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Seasonal Flavor Favorites with Health Benefits

Christmas spices

Ginger, as in gingersnap cookies. Indians and the Chinese are believed to have produced ginger as a tonic root to treat many ailments some 5,000 years ago. Ancient Romans valued it for its medicinal properties, and it became a highly sought after commodity in Europe. By medieval times it was preserved for sweets. Queen Elizabeth I of England is actually thought to have invented the gingerbread man! Over time, ginger has been recognized for therapeutic and preventative health effects. It’s most well known for its anti-inflammatory, anti-nausea and anti-cancer properties. 

Cranberries, as in cranberry crisp. European settlers in North America adopted Native American uses for the cranberry and found it to be a useful bartering tool. American whalers and mariners stored cranberries on board ships to prevent scurvy. Due to its high content of flavonoids and phenolic acids, the cranberry ranks highly among fruits for antioxidant quality and quantity. These antioxidant properties are likely the reason for cranberry’s disease-fighting properties. Many studies have found cranberries to be beneficial in the treatment and management of heart disease. 

Peppermint, as in peppermint candy cane. Ancient Egyptians used peppermint to treat indigestion, dried leaves have been found in pyramids and tombs dating back as far as 1,000 BC. Ancient Greeks and Romans also valued peppermint as a stomach soother. By the eighteenth century Western Europeans were using peppermint to alleviate nausea, vomiting, morning sickness and respiratory infections. Today, peppermint is listed in the British Herbal Pharmacopeia as a remedy for intestinal colic, gas, colds, morning sickness and menstrual pains. Peppermint oil contains menthol, which has been found to have pain relieving and infection-fighting properties.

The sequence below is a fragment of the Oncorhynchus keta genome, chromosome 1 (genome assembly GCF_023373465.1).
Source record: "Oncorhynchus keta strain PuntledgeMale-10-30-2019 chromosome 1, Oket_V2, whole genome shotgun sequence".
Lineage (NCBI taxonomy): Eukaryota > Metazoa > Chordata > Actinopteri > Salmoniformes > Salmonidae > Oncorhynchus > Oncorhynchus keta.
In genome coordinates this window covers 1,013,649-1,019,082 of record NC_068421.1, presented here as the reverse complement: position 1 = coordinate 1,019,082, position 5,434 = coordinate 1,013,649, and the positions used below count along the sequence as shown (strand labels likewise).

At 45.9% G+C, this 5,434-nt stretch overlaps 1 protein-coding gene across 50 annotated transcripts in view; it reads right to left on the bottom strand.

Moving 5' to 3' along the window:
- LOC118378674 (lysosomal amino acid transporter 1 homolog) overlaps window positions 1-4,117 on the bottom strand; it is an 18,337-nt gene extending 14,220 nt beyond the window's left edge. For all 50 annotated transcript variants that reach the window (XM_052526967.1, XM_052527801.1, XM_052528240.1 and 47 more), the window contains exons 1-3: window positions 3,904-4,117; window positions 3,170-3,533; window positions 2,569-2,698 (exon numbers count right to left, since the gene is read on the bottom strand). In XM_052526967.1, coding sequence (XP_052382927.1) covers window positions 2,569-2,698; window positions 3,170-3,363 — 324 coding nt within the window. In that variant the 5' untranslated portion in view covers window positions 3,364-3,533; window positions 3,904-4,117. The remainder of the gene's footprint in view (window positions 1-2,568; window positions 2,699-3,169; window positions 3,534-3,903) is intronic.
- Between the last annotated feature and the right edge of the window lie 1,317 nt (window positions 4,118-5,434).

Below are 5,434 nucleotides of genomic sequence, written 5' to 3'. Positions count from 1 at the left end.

Cinnamon, as in cinnamon snickerdoodle. The use of cinnamon bark dates back to at least 2,700 BC. Chinese herbalists from that time used cinnamon as a treatment for fever, diarrhea and menstrual problems. Egyptians added cinnamon to their embalming practice, and Greeks, Hebrews and Romans used it for indigestion. Modern herbalists prescribe cinnamon for nausea, diarrhea, vomiting, indigestion and asthma. The active ingredients in cinnamon bark have been found to have antibacterial, antiseptic, antiviral and antifungal properties. 

Chocolate, as in hot chocolate. Most archeologists agree that the Olmecs, an ancient Central American tribe that pre-dated the Mayans and Aztecs, were the first to cultivate and consume chocolate. Humans have been enjoying chocolate for some time, over 2,500 years! Historically chocolate has been seen as an antiseptic and cure for fever, burns, listlessness and snakebites. Modern scientists now report that dark chocolate is a heart-healthy treat.

Disclaimer:  CNC does not endorse over-indulging in sweet treats for health benefits 😜. Instead, we want to educate our clients and community on fun ingredients with medicinal properties. Enjoy the amount that will help you spread holiday cheer 😊.

References:
https://www.ncbi.nlm.nih.gov/books/NBK92775/
https://www.ncbi.nlm.nih.gov/books/NBK92762/
https://www.encyclopedia.com/plants-and-animals/plants/plants/peppermint
https://www.encyclopedia.com/plants-and-animals/plants/plants/cinnamon
https://www.encyclopedia.com/sports-and-everyday-life/food-and-drink/food-and-cooking/chocolate

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